Probing Question: Can babies learn in utero?

Adam Eshleman
February 23, 2009
pregnant woman listening to baby's heartbeat

From the moment of birth, an infant begins rapidly absorbing information, piecing together the framework of his or her future self. But what happens during all that time the bun's still in the oven? Does learning begin in utero?

Absolutely, says Rick Gilmore. "There's ample evidence that fetuses are picking up information from the outside world. They're especially receptive to sounds from the mother's body and the external environment."

Gilmore, an associate professor of psychology at Penn State, points to a well-known study conducted by Anthony DeCasper at the University of South Carolina that seems to prove the existence of prenatal learning. "Mothers were instructed to read Dr. Seuss out loud while they were pregnant," Gilmore explains. "When the babies were born, researchers tested to see if they recognized Dr. Seuss against other stories, and their mother's voice against other readers. In both cases, the infants were able to pick up on the vocal patterns they'd become familiar with in utero."

Notes Gilmore, hearing is one of the first senses to develop. As early as 16 weeks gestation, a developing fetus begins to perceive the world outside the womb through his or her fluid-filled ears. However, a sound-dampening barrier of embryonic fluid and abdominal tissue restricts audible input. "The sound a fetus hears in the womb is highly muffled, consisting mostly of low frequencies," says Gilmore. "Inside the womb, people's voices sound like Charlie Brown's teacher, sort of like a muted trumpet. However, there is a lot of information in that filtered and muted sound stream."

While infants can't understand words, they are adept learners of vocal rhythms and patterns. Remarkably, this information allows them to differentiate between languages from birth. Observes Gilmore,"There are studies that show a two-day-old infant's preference to the mother's native language, even when spoken by unfamiliar voices."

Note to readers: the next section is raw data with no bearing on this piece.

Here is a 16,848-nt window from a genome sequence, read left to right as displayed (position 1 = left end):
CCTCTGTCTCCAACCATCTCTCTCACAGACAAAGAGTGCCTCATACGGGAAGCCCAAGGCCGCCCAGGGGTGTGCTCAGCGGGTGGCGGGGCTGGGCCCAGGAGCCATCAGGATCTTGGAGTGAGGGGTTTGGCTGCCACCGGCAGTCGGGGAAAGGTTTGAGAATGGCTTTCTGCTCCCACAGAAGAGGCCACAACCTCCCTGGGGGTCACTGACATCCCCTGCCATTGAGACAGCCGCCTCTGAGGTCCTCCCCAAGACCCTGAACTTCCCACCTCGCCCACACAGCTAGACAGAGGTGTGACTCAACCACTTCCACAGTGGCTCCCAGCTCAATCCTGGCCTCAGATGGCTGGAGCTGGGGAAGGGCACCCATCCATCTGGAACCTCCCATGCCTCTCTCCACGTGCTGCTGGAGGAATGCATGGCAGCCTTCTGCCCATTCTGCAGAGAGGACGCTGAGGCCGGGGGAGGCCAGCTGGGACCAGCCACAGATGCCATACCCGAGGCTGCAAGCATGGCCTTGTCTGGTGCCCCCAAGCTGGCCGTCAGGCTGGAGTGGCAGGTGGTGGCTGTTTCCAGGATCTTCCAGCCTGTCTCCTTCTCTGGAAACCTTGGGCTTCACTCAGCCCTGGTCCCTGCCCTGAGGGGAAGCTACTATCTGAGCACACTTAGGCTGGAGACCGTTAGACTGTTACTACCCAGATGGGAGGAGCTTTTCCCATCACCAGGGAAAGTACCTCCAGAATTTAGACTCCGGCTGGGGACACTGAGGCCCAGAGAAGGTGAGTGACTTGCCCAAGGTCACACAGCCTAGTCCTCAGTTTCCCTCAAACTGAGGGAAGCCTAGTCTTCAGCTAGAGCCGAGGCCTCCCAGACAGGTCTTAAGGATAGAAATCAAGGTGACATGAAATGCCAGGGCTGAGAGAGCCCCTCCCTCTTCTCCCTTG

Because her vocal chords resonate easily through body tissue and fluid, a mother's voice is the lead lecturer in prenatal lessons. "In fact," elaborates Gilmore, "if the mother is bilingual, the information contained in those languages might shape the development of the brain and predispose children to learning those languages after birth."

Some parents read to their prenatal pupils in an effort to stimulate brain function. But before you strain your voice reading War and Peace aloud, be aware that there's very little scientific basis for this practice."As far as I'm aware," says Gilmore, "nothing suggests that reading or the kind of material you read matters."

Parents who believe the womb is a child's first classroom are the targets of prenatal learning products that play music and sound patterns to the fetus, promising to kindle cognitive development. Other parents expose their unborn children to classical music. Is there a scientific basis for this practice?

"Music is a generally stimulating pattern of sound for the brain," Gilmore acknowledges. "And fetuses do respond to music in the environment. But again, because of the way sound is filtered by the embryonic fluid, it's going to be attenuated; rhythm would be emphasized more than melody." What about the studies suggesting that infants exposed to Mozart's music developed increased learning capabilities? "Subsequent studies found that this effect wasn't specific to Mozart," reveals Gilmore. "It turns out all types of music seem to have a beneficial effect."

"It's important to understand that, while in utero learning does indeed exist, the type of learning is quite simple," he concludes. "There's very little evidence of any specific thing a parent can do to affect a child's intelligence or temperament before birth."

Rick O. Gilmore, Ph.D., associate professor of psychology, directs the Brain Development and Cognition Laboratory and is acting director of the Social & Life Sciences Imaging Center at Penn State. He can be reached at

Last Updated February 23, 2009